The second, third, and fourth chapters walk you through thinking about and disarming your triggers, practicing self-compassion, and coping with difficult feelings. What I appreciate so much about this book is that she normalizes anger and yelling without giving it a pass, gently explaining both the reasons behind them and the damage they can do (for instance, yelling actually leads to children that are more verbally and physically aggressive). In addition to this, she gives several practical steps for working through and diffusing anger and allowing for self-compassion.

I like how the book slowly walks you through your own brain functioning and emotional responses and leads you right to children and their brain functioning and strong emotions. Chapter 4 is a beautiful example of this: working from allowing ourselves to work through deep feelings to how to help children do that…which is the perfect lead into the second part of the book: listening to help and heal, saying the right things, solving problems mindfully, and supporting your peaceful home. Much of what she says are things I’ve said in other posts, pieces of other helpful books (No Drama Discipline, The Opposite of COMBAT, Beyond Behaviors), which I love…but she goes further and provides simple exercises to help you build those muscles of slowing down, reflective listening, and setting limits in ways they will be heard and responded to (“Let’s face it: in our interactions with our kids, we’re usually trying to manipulate them – to make them do something. We need to change our way of thinking, from changing the other to expressing our own unmet needs” (p. 113). And she wraps the book up with a chapter on how to bring more peace and simplicity into your daily lives. Who doesn’t need more of that?

Throughout every chapter, Clarke-Fields reminds of key truths to life and especially to parenting:

We suffer when we think of our feelings, behaviors,
and thoughts as ‘always’ and ‘never’.
(p. 26)

It’s a shame how often we deride ourselves and each other for having strong feelings. It’s like berating someone for breathing.
(p. 38)

When we’re not meeting our own needs, we have nothing to give.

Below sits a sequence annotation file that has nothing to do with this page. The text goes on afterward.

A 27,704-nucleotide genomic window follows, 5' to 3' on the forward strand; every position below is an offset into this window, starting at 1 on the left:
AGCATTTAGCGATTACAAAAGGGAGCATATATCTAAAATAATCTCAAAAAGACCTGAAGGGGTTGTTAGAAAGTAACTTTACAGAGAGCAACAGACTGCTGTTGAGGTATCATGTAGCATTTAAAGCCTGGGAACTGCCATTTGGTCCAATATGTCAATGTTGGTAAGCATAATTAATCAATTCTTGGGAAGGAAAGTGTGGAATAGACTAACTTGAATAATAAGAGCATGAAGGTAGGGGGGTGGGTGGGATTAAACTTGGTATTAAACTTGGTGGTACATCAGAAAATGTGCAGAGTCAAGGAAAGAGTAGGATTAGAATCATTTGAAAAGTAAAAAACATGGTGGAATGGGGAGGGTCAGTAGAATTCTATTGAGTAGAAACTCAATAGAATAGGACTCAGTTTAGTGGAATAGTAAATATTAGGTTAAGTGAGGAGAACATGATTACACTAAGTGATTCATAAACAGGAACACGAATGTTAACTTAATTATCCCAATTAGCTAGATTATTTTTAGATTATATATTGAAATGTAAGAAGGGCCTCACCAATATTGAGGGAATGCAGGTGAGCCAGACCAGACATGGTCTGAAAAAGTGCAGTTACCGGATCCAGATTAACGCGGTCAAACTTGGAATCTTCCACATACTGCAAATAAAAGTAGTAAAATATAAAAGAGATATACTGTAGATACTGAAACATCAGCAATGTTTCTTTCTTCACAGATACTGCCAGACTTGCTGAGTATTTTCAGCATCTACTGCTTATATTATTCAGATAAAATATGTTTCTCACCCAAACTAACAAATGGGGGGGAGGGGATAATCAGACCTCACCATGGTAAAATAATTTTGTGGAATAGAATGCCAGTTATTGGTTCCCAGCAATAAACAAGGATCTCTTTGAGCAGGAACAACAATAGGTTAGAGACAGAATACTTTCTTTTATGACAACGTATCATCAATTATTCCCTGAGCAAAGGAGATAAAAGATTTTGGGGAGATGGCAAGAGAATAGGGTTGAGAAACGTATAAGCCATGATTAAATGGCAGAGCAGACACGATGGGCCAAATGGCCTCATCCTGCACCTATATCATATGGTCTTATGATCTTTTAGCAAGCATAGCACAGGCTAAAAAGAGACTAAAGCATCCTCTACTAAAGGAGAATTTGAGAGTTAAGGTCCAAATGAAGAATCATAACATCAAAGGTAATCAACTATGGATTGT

(p. 43)

Our nervous system receives the simple act of hurrying as a threat, which triggers the stress response.
(p. 64).

Every time your child talks to you, he wants to make a connection…think of the act as a bell of mindfulness –
a reminder to pause and listen with all of your attention.

(p. 95).

I do encourage you to check out this book, take the parts from it that speak to you, and leave the rest. It’s a quick and engaging read that feels supportive and encouraging, without feeling pedantic. If you read it, please let me know what you think about it…and if you want to read it and discuss it with a group, let me know that as well.

Ah…finishing up just in time to head out for a walk as the sun sets. I hope you are all finding something to restore your souls this fine weekend.

Oh, and as much as I love Clarke-Fields’ quotations, I can’t let a Saturday pass without a reading from The Parents’ Tao Te Ching, can I?

64. The Only Step Necessary

You do not have to make your children
into wonderful people.
You only have to remind them
that they are wonderful people.
If you do this consistently
from the day they are born
they will believe it easily.

You cannot force your will
upon other human beings.
You can not hurry children
along the road to maturity.
And the only step necessary
on their long journey of life
is the next small one.
I designed and printed a bumper sticker
when my son was a teenager.
It said,
“My child is an ordinary student,
and a wonderful person.”
My son loved it.
Both of my children are,
always have been,
and always will be,
wonderful people.
The same is true of your children.
No matter what.